Students participate in unique learning experiences throughout all four years of their undergraduate medical education.

The International/Inner City/Rural Preceptorship (I2CRP) program is a 4-year longitudinal program for students who declare an interest in and commitment to working with medically underserved populations in urban, rural, or international settings. The program is designed to foster the knowledge, skills, and attitudes needed to provide high quality, compassionate care to underserved populations, and to increase the number of primary care physicians who practice in underserved areas.

Students participate in unique learning experiences throughout all four years of their undergraduate medical education. Through a combination of didactics, discussion, reflection, community experiences, and clinical preceptorships, students explore and apply foundational concepts of community-oriented primary care, systems based practice, cultural competency, social determinants of health, and health equity.

I2CRP Honors ElectiveProgram Goals

Students will:

  • Enhance their knowledge of underserved patient populations and their communities, both domestically and abroad.
  • Enhance and/or develop the skills necessary to provide high quality, compassionate care to underserved patients and their communities.

Program Logistics

During the MS1 and MS2 semesters, students participate in:

  • 6-week honors elective courses during the spring and fall semesters;
  • An optional clinical elective in an underserved setting during the spring of MS2a;
  • a clinical preceptorship in an urban or rural underserved setting as part of the Practice of Clinical Medicine course;
  • Journal club sessions; and
  • Grand Rounds sessions on topics related to the lived experiences and care of medically underserved populations.

During the third year, students complete core clinical rotations in community-based, underserved settings in family medicine, pediatrics, ambulatory medicine, and general surgery.

During the fourth year, students complete a community immersion month and a community-based scholarly project.

Program OverviewApplying to the Program

The International/Inner City/Rural Preceptorship program is open to all MS1 students currently enrolled at the VCU School of Medicine. Up to 24 seats are awarded within each class on a competitive basis. The application deadline is October 15 at 11:59 PM.

The electronic application will be available in the "Student Records" section of the VCU SOM eCurriculum from August 15 - October 15. Click on the "I2CRP Application" link from the subsequent navigation menu.

The admissions procedure includes submitting an on-line application, including two essays. Each essay should address the following questions:

Essay 1:

  • Why are you interested in working with medically underserved communities?
  • What previous exposure, if any, have you had to underserved communities (urban, rural or international)?
  • What service experiences have you had?
  • What do you hope to gain from participating in this program?

Essay 2:

  • Describe the career you envision for yourself as a practicing physician and how your practice will enable you to address the needs of medically underserved communities.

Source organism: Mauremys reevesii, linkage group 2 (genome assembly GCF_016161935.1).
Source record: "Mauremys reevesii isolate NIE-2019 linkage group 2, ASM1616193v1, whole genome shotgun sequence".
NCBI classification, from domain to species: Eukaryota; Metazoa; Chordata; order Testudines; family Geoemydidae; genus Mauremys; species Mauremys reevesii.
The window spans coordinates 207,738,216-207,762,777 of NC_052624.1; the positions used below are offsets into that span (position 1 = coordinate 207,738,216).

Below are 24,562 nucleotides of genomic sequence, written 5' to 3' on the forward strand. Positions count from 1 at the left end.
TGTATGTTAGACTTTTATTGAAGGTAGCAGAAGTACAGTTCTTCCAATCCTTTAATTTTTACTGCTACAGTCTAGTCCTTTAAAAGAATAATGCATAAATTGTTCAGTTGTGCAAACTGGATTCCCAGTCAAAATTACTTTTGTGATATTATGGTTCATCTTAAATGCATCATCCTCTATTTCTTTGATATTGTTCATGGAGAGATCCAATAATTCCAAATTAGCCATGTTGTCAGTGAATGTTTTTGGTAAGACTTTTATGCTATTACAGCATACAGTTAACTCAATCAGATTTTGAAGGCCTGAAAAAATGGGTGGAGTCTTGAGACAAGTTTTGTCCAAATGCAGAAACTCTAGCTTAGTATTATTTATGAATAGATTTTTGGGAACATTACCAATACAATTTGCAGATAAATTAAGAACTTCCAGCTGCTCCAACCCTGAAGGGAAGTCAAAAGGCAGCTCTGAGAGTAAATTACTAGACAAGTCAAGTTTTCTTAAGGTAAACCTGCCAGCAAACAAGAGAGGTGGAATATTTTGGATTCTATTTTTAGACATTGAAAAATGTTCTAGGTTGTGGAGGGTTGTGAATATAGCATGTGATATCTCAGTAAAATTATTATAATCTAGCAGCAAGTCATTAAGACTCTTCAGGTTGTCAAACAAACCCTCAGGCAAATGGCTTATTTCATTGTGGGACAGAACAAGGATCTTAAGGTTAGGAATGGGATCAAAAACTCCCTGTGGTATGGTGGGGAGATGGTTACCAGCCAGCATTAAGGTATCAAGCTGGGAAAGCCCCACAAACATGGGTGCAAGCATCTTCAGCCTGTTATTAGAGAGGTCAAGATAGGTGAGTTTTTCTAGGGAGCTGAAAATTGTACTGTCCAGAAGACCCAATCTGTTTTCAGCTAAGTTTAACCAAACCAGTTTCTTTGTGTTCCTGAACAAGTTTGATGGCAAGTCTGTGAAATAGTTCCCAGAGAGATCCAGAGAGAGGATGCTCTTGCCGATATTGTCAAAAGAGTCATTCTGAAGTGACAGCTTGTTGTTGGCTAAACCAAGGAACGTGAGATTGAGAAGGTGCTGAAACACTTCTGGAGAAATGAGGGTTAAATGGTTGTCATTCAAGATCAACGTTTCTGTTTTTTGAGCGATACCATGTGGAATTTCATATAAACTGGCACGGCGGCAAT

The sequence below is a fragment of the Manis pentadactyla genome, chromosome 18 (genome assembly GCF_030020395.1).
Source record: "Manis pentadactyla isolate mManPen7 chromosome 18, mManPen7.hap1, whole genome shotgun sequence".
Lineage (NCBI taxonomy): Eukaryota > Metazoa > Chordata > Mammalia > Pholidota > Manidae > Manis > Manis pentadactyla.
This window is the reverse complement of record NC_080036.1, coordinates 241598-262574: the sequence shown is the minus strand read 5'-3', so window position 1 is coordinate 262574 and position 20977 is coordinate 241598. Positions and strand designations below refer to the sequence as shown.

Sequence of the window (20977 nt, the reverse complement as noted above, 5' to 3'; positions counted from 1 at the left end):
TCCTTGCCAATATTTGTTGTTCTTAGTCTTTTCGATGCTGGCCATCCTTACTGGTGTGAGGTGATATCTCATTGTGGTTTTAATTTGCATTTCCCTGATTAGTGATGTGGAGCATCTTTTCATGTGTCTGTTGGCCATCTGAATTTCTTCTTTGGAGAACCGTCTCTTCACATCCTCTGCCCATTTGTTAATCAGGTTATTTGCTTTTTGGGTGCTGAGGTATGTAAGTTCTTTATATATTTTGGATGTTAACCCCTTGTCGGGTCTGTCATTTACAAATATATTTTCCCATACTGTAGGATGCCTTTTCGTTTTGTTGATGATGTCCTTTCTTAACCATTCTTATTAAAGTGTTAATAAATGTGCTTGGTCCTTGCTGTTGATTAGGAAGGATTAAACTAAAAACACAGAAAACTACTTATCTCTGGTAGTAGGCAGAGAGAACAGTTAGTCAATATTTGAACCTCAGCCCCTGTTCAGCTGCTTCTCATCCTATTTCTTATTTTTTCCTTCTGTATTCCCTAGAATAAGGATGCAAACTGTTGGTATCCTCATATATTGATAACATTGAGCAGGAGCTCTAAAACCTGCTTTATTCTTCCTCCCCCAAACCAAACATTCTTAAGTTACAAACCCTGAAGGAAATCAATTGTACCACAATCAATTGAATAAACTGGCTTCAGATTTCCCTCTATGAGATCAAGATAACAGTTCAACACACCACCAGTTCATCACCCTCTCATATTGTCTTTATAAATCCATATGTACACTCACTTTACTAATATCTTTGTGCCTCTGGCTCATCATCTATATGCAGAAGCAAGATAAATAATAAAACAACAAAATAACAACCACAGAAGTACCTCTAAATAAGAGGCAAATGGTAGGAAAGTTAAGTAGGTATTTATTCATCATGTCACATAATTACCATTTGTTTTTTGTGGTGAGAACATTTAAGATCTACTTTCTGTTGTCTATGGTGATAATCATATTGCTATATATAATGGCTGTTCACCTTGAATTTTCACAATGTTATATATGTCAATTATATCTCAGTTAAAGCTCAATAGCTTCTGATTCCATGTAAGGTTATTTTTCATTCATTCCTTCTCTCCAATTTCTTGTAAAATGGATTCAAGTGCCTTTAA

Students are accepted into the program based on a demonstrated interest in working with medically underserved populations. Applicants with a demonstrated interest in entering primary care (family medicine, general pediatrics, general internal medicine, or medicine / pediatrics) as well as national workforce priority disciplines (psychiatry, obstetrics & gynecology, and general surgery) will be given weighted consideration.

Analysis of graduate outcomes for the classes of 2000-2017 shows that 70% of I2CRP graduates matched into residency programs in primary care, and 80% of graduates matched into primary care or workforce priority disciplines. An analysis completed in 2016 showed that 40% of program graduates who have completed residency training currently practice in in designated Health Professional Shortage Areas (HPSAs) or Medically Underserved Areas (MUAs.)

Information is also available at the Department of Family Medicine and Population Health website.

For More Information

Contact Mary Lee Magee, M.S. or Mark Ryan, MD

I2CRP VCU Libraries

CARITAS

Students from the VCU schools of Medicine, Pharmacy, and Dentistry partner with the CARITAS Shelter program to provide free health screenings to individuals who are participating in emergency shelter services. CARITAS is a nonprofit organization that provides year round emergency shelter for adults and families in the greater Richmond area who are experiencing homelessness. Screenings are offered approximately once per month in community settings for six months throughout the academic year.

Goals:

  • Build awareness of social and medical issues affecting the individuals who are experiencing homelessness;
  • Develop relationships with individuals who are experiencing homelessness and foster greater understanding of circumstances contributing to homelessness;
  • Gain experience in diagnostic screening techniques and the delivery of patient education;
  • Foster inter-professional collaborative relationships.

Read the full article to get the details about their positive impact.

For additional information, contact Mary Lee Magee in the Department of Family Medicine and Population Health.

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